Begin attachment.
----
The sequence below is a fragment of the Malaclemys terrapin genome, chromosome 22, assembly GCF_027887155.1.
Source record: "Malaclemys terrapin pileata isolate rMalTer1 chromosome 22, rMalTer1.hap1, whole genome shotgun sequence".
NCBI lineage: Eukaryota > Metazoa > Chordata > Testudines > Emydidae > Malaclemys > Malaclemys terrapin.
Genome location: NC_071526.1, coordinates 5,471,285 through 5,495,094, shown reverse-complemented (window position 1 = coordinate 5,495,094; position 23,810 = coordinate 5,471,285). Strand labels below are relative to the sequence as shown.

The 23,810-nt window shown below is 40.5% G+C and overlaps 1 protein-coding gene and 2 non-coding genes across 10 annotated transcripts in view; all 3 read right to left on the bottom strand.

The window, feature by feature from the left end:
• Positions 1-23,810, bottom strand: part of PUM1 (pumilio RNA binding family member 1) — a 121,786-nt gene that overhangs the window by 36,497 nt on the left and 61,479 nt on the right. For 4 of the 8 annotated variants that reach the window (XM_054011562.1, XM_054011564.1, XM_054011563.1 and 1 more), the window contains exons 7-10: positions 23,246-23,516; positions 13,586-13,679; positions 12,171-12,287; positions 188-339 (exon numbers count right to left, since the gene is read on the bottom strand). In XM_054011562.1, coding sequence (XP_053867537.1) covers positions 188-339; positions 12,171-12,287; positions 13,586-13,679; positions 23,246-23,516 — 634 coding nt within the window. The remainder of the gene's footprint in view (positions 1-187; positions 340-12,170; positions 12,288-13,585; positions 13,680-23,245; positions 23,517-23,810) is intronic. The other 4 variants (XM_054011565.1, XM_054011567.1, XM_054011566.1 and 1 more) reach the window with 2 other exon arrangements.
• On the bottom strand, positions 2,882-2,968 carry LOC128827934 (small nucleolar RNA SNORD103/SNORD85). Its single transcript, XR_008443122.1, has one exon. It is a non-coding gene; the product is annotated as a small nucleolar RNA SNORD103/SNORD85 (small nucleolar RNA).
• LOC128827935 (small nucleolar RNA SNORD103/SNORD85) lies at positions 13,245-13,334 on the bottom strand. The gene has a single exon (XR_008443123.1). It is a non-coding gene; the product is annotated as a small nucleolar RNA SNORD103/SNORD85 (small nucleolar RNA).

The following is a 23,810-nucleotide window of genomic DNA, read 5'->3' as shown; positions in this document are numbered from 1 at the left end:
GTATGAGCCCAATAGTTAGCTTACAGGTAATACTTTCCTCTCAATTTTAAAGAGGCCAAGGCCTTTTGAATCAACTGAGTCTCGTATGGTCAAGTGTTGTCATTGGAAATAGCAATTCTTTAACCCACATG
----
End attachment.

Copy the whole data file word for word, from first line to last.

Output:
The sequence below is a fragment of the Malaclemys terrapin genome, chromosome 22, assembly GCF_027887155.1.
Source record: "Malaclemys terrapin pileata isolate rMalTer1 chromosome 22, rMalTer1.hap1, whole genome shotgun sequence".
NCBI lineage: Eukaryota > Metazoa > Chordata > Testudines > Emydidae > Malaclemys > Malaclemys terrapin.
Genome location: NC_071526.1, coordinates 5,471,285 through 5,495,094, shown reverse-complemented (window position 1 = coordinate 5,495,094; position 23,810 = coordinate 5,471,285). Strand labels below are relative to the sequence as shown.

The 23,810-nt window shown below is 40.5% G+C and overlaps 1 protein-coding gene and 2 non-coding genes across 10 annotated transcripts in view; all 3 read right to left on the bottom strand.

The window, feature by feature from the left end:
• Positions 1-23,810, bottom strand: part of PUM1 (pumilio RNA binding family member 1) — a 121,786-nt gene that overhangs the window by 36,497 nt on the left and 61,479 nt on the right. For 4 of the 8 annotated variants that reach the window (XM_054011562.1, XM_054011564.1, XM_054011563.1 and 1 more), the window contains exons 7-10: positions 23,246-23,516; positions 13,586-13,679; positions 12,171-12,287; positions 188-339 (exon numbers count right to left, since the gene is read on the bottom strand). In XM_054011562.1, coding sequence (XP_053867537.1) covers positions 188-339; positions 12,171-12,287; positions 13,586-13,679; positions 23,246-23,516 — 634 coding nt within the window. The remainder of the gene's footprint in view (positions 1-187; positions 340-12,170; positions 12,288-13,585; positions 13,680-23,245; positions 23,517-23,810) is intronic. The other 4 variants (XM_054011565.1, XM_054011567.1, XM_054011566.1 and 1 more) reach the window with 2 other exon arrangements.
• On the bottom strand, positions 2,882-2,968 carry LOC128827934 (small nucleolar RNA SNORD103/SNORD85). Its single transcript, XR_008443122.1, has one exon. It is a non-coding gene; the product is annotated as a small nucleolar RNA SNORD103/SNORD85 (small nucleolar RNA).
• LOC128827935 (small nucleolar RNA SNORD103/SNORD85) lies at positions 13,245-13,334 on the bottom strand. The gene has a single exon (XR_008443123.1). It is a non-coding gene; the product is annotated as a small nucleolar RNA SNORD103/SNORD85 (small nucleolar RNA).

The following is a 23,810-nucleotide window of genomic DNA, read 5'->3' as shown; positions in this document are numbered from 1 at the left end:
GTATGAGCCCAATAGTTAGCTTACAGGTAATACTTTCCTCTCAATTTTAAAGAGGCCAAGGCCTTTTGAATCAACTGAGTCTCGTATGGTCAAGTGTTGTCATTGGAAATAGCAATTCTTTAACCCACATG